Fantasia - Disney Films Project

Fantasia is the third movie in our Disney Films Project and there are nine different short segments that are put together to form this film.


Alex created artwork for each piece and he will add some commentary for each number.


Toccata and Fugue in D Minor by Johann Sebastian Bach. This is the first impression of the film, and the abstract animation really does its work. That said, the real height of this piece is the last shot, with Leopold Stokowski's conducting synced to the animation.

Nutcracker Suite by Pyotr Ilyich Tchaikovsky. At this point, the film winds up lulling most people to sleep (including Riley and Katie). However, the renditions of various creatures (including a group of various flowers,  and a short dance with several mushrooms) are worth watching. 

The Sorcerer's Apprentice by Paul Dukas. Believe it or not, this is the short that started Fantasia! Rising costs for the short's production led to the Fantasia series of shorts being produced. All of the animation is spot on to the music, and the whole thing stands the test of time. This is the piece most people think of when you mention Fantasia and it certainly is the one that has kept the film in Disney's culture. Mickey's sorcerer hat is still a popular item today - just look through any Disney gift shop!

Rite of Spring by Igor Stravinsky. Speaking of time, here's one piece that stutters a bit in modern viewings. The science was sound at the time of release, though, so you can't fault it too much. Also, the whole thing is some of the most realistic animation in Disney.

Intermission/Meet the Soundtrack. At this point, the film breaks off, then returns with a series of sound gags. This is cute, and between the both of these, all prospective audiences should be awake for the rest of the film. (Actually walking around at the start of the intermission is recommended.)

The Pastoral Symphony (The 6th) by Ludwig van Beethoven. Here, the whole thing shifts back to generating a scene. Disney really nails the party and thunderstorm, replicating one of Beethoven's apprentice's description. The segment in general shows good Greek focus, and we'll see more of this inspiration later.

Dance of the Hours by Amilcare Ponchielli. Hello, Muddah. Hello, Faddah... Seriously, this is one of my favorite sequences animated. The general tone is humorous, and the whole thing could very well stand on it's own. 

Night on Bald Mountain by Modest Mussorgsky. That's a strange looking letter A!  Anyway, this segment features some of the most nightmarish imagery, and is also paired with intense music. This could honestly be described only as "someone thinking dark thoughts very clearly."

Ave Maria by Franz Schubert. Therefore, it makes sense that the counterpoint to Bald Mountain is more unfocused, with scenery and camera taking the stage. The shots seen here are spiritually charged, reaffirming faith's triumph. Honestly, this may be our last shot of Walt as a spiritual man.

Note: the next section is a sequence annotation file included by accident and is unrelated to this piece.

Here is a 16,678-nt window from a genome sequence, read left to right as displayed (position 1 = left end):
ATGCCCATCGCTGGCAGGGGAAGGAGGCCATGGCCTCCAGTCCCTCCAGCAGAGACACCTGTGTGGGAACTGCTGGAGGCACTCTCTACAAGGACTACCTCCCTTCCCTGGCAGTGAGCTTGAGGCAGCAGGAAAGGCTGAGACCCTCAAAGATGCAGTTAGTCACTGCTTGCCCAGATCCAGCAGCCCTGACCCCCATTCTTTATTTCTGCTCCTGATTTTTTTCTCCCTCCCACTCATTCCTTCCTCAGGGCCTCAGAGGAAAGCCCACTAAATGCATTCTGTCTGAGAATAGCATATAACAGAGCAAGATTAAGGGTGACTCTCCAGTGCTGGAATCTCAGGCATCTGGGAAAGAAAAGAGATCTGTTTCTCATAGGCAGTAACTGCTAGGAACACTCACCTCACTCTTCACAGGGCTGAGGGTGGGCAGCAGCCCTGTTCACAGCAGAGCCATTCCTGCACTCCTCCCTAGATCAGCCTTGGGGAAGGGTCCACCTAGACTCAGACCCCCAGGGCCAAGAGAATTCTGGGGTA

But what a finale. The final shot suggests all the peace and comfort of religion, without being overly complex. That's an achievement any artist would struggle with, pulled off with ease by Walt's staff.

Katie's drowsy thoughts:

I struggle to stay awake during this film and I usually am out by the time the Nutcracker Suite starts up. I feel somewhat guilty over that because I really respect the artistic beauty of the music paired with the animation. I have watched all the segments, but never in the same sitting.

I think Fantasia was a groundbreaking film that was probably quite ahead of it's time. In fact, Fantasia was most popular during the sixties and seventies when people reportedly enjoyed with with some illegal substances to enhance viewing. People seem to either love this film or hate it. I wish I could love it, but it's just not really my thing. I do appreciate the great artistic endeavor that Walt and his team took on with this though. I'm only giving it 2/10 Mickey heads which I know will upset some fans. 


Second Opinion With Alex Nelson:

This is the most realized art film Walt made, and it's also a landmark for the studio, with attempts made at early surround sound. Best appreciated by those with a ready focus, this is Walt's early work in music and cartoons brought to it's apex.

7/10 Mickey Heads for sheer focus. While not as stimulating to an early crowd, this is the great film that stood for what Disney could do. (We won't see much of that for the moment, as we are entering the territory of package films. But the best is yet to come, I promise!)

Riley's zzzzzzzs:

Riley slept through almost the entire showing of Fantasia and decided to just bow out of this review. She gives it a lot of zzzzzzzzs. LOL!


As Alex enjoys Fantasia quite a bit, and Katie is a fan of Sorcerer Mickey, we have a few toys around relating to this film. One of our favorite memories is when Alex's Grandpa placed a Sorcerer Mickey stuffed toy in our room in the Disneyland Hotel back in 1999 to greet Alex when we arrived (there was a Minnie Mouse for Riley). The cool thing is that Alex still has this Mickey today.

Note the Mushu pajamas as well. This was a big Disney phase in our lives!

Trying on the sorcerer's hat in the Disney gift shop during that same 1999 trip. Also, wearing Pixar merchandise. We drink the Kool-aid when we are there!


Fantasia has a remarkable history and there are many interesting facts about Walt's vision for the idea. Here are a few cool links to check out: